How to Put Your Best Ideas Upfront Your Boss
I know the story of this employee who challenged Steve Jobs from 2 levels below─here’s the full account─and instead got promoted. This proves that disagreeing with your boss isn’t always a bad thing. But most of the time it always works against us and its consequences can be downright expulsion from the job.
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But trust me, if done the right way─that one time when you definitely know it will work─you can turn yourself into a valuable asset for your company and your boss, in a way that your opinions will be valued the most.
Do the math. You have a great idea but you have no way to market that to your boss. By doing this you are playing a zero sum game as there is no give and take in your relationship with the company, except that you work and they provide you the salary. And it ends right there. Will this ever lead to growth??
I trust in the fact that those who dare to take hold of their opinions and ideas at the right time succeed early in life than those who don’t.
In the end it all gravitates to one question: Are you willing enough to take risk?? I am not asking you to jump off a hill and survive but be willing enough to have a stand of your own.
Next comes the question of how to do it properly because otherwise you are setting yourself onto a path of destruction by putting up a badge of that “obnoxious employee” who doesn’t respect his boss’s opinion. So before doing anything off the shelf be informed about my following intake:
Use the─LOST MIRROR PRINCIPLE─to your benefit
We humans are wired to think of our existent superiority, otherwise we will too often go into self doubt with our own beliefs, even if they are right.
One inherent consequence of this is: It makes us prone to look at the mistakes of others and very poor to look into our own faults and errors. This is called the lost mirror effect─in the psychological world it is too difficult for us to find a mirror─sometimes we do find it and that’s when we correct ourselves.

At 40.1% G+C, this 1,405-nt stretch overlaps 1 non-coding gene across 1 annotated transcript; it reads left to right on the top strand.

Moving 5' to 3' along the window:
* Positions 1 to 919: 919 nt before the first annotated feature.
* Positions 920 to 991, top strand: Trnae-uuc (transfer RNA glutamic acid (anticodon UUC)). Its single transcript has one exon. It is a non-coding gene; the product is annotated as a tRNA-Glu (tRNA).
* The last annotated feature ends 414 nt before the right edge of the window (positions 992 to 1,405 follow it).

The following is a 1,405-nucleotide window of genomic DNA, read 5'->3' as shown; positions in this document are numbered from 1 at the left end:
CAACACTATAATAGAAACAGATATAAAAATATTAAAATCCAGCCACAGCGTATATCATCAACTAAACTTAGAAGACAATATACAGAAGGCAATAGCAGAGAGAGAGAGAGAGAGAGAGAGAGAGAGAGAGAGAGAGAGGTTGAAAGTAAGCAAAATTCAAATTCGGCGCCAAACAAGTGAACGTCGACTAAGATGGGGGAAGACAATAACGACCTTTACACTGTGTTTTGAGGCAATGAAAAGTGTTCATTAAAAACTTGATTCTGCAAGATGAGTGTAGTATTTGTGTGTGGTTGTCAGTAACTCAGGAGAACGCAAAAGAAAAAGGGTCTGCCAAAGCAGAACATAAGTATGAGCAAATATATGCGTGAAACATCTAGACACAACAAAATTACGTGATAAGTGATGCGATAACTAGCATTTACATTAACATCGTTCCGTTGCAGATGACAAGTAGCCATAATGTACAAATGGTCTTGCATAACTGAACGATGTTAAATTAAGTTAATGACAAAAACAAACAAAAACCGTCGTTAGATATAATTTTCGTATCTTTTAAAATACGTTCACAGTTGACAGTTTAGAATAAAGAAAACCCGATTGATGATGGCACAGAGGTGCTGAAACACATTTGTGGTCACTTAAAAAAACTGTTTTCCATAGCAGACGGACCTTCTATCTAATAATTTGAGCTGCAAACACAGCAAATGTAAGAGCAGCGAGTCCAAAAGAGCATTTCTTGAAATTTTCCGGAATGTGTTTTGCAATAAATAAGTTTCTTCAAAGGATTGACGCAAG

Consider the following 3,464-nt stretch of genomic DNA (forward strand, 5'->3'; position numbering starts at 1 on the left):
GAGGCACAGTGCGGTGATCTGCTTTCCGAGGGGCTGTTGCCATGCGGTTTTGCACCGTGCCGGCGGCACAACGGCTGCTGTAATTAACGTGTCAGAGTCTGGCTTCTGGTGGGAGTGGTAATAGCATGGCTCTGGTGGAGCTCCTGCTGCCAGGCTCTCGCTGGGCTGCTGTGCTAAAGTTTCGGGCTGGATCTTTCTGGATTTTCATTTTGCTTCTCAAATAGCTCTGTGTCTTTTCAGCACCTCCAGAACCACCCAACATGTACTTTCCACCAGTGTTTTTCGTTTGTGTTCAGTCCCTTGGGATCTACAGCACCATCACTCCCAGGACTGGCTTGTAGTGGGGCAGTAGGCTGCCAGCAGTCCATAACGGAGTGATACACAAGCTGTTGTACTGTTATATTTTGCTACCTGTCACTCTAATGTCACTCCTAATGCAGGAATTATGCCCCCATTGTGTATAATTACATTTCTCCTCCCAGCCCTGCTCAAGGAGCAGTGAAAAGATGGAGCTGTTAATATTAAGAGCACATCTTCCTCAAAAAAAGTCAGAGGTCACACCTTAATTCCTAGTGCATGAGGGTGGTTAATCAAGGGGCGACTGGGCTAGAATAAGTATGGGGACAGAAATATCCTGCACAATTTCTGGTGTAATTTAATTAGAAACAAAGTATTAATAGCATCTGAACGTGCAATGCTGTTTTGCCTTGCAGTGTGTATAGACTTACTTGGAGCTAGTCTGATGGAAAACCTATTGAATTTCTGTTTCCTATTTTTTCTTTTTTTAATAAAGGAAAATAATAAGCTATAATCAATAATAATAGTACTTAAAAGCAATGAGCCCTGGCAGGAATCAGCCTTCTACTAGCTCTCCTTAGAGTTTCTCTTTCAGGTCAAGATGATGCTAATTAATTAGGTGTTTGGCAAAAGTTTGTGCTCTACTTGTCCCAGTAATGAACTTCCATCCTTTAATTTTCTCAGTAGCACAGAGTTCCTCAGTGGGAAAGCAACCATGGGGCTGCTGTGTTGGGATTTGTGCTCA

The trick is to use this to your own benefit. If you have a great idea let your boss become known of it. And let him think about what to make of it on his own. If you start explaining your plan to him, in detail, he would be more inclined to see your mistakes. And that’s a bad way to sell an idea.
But if he thinks about the details of the plan by himself it will be difficult for him to find a mirror to look for faults. He will feel more positive about implementing it. You have to make him feel that he owns the plan but it was you who came up with the idea in the first place.
To best way to use the mirror principle is by asking your boss and teammates some relevant questions. It will certainly make some bells ring in their heads.
Never Start Off With─IF
Remember, it is always hard to change someone’s opinion by going into an argument. You will go into one if you start explaining why your idea will work. Because then you will have to use phrases like─if we do that─and the most obvious reply would be─but if that didn’t work─and it will be the end of your marvellous plan.
Of course every plan has its if’s and but’s. But that is not be the first thing you should put on the shelf. If you really want to make a point then start off with some positive benefits that your idea can bring and the negative side effects of not implementing the same. This will create a good first impression for the management to start to think about it own their own. You can also look at this article: The curious case of disagreements at work. And, how to overcome them.
Keep Out The EMOTION :(─Away
Never get emotional about your stand. I am not saying that having strong feelings is a bad way to put your expression to work, but it will be unworthy of doing it in front of your boss. You cannot act like a motivational speaker in the conference room.
And to keep emotion away you have to use the right words and tone.
Words are the most powerful tool to ignite emotions, next comes disagreements. But only if your words are inappropriate. And always remember never to use the phrase “I disagree with you”. Instead you can start your conversation with something like this.
a) Doing this makes me feel worried about X.
b) What about we look at it this way.
c) I got an idea. I thought of X.
Use the right tone. Say things politely and slowly. If you’ll speak fast it will sound as if you disagree with your boss, or even worse as coming out of frustration. And always end your conversation by making it clear to your boss that in the end it’s his take that will matter the most and you are only here to provide a solution to the problem.
The best conclusion that we can get after reading all this is to keep on practising at developing your own game. There is no hard and fast rule for anything out in the world. Even science has its pitfalls. But at least now you know what not to do and from where you can start.
Also, every time you do this think about where you went wrong, how you could have been better, is there a problem with you or your boss and all those things that are under your control. That’s the only way to grow and improve your game.
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Sandeep Kashyap is the Founder of ProofHub — a leading project management and collaboration software. A passionate leader, Sandeep is always on the lookout for innovative ideas about filling the communication gap between groups, teams and companies. He is also a featured writer on LinkedIn and a contributing author at YourStory. You can connect with him on Twitter, Facebook, and LinkedIn.
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Originally published at YourStory.com